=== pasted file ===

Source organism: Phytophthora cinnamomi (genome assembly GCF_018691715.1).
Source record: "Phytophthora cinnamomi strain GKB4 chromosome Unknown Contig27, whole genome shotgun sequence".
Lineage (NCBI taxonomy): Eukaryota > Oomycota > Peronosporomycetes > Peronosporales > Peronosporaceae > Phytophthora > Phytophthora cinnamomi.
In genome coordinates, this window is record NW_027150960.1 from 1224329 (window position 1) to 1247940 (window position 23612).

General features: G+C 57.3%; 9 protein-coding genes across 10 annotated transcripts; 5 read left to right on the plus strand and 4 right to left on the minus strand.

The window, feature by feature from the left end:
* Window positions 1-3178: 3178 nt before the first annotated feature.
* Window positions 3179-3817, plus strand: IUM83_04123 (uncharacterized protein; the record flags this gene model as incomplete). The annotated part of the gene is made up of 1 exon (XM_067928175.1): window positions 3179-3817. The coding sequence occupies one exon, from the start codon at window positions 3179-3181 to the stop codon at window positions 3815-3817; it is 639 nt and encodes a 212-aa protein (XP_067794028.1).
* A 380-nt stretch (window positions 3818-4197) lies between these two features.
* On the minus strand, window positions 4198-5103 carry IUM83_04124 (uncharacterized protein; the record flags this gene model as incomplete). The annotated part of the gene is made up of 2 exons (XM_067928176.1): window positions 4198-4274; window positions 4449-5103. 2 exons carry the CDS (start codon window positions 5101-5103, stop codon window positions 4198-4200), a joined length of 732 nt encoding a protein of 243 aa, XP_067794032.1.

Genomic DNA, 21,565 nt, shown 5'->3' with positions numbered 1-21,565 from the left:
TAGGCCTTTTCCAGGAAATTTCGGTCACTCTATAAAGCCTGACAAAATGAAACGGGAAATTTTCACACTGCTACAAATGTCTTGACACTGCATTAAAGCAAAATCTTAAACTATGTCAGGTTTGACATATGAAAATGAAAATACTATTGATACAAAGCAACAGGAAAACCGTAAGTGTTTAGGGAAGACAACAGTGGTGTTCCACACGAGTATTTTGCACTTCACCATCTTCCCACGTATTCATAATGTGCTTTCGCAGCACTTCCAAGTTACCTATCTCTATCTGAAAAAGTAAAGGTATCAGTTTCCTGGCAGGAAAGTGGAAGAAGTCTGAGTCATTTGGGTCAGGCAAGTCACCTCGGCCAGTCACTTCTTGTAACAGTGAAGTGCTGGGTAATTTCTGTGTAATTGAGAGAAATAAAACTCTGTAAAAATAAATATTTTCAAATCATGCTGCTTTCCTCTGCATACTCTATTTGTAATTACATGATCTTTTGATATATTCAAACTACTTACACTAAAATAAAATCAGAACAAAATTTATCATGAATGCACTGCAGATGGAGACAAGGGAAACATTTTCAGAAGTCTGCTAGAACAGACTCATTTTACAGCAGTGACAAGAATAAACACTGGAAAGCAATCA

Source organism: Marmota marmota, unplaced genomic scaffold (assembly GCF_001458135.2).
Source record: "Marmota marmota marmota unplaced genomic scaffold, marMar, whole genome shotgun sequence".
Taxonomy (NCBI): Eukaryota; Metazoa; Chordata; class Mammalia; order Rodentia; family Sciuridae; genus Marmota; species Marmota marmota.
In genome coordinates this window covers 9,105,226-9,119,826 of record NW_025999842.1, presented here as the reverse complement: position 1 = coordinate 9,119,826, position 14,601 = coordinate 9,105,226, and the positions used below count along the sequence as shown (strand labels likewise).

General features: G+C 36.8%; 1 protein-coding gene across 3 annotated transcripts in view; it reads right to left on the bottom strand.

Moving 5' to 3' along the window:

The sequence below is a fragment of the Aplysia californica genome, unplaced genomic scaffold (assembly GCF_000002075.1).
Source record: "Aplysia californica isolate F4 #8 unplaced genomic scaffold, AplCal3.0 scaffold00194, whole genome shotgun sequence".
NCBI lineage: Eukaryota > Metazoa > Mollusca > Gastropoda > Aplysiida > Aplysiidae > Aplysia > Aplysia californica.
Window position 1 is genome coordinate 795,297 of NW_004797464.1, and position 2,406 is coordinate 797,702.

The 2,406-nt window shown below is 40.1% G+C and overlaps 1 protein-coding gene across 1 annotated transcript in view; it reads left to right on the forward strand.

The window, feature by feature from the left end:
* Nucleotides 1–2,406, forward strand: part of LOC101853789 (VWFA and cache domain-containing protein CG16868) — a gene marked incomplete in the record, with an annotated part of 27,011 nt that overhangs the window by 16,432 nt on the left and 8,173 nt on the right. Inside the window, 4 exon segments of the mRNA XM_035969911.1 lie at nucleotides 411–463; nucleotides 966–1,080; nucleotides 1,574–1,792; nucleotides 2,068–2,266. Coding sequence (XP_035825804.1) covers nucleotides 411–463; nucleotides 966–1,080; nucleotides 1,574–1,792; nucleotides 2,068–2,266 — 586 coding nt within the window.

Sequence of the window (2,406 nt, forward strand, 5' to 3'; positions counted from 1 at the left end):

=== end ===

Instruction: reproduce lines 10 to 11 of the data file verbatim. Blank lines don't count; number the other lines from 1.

* On the minus strand, window positions 4198-5103 carry IUM83_04124 (uncharacterized protein; the record flags this gene model as incomplete). The annotated part of the gene is made up of 2 exons (XM_067928176.1): window positions 4198-4274; window positions 4449-5103. 2 exons carry the CDS (start codon window positions 5101-5103, stop codon window positions 4198-4200), a joined length of 732 nt encoding a protein of 243 aa, XP_067794032.1.

Genomic DNA, 21,565 nt, shown 5'->3' with positions numbered 1-21,565 from the left: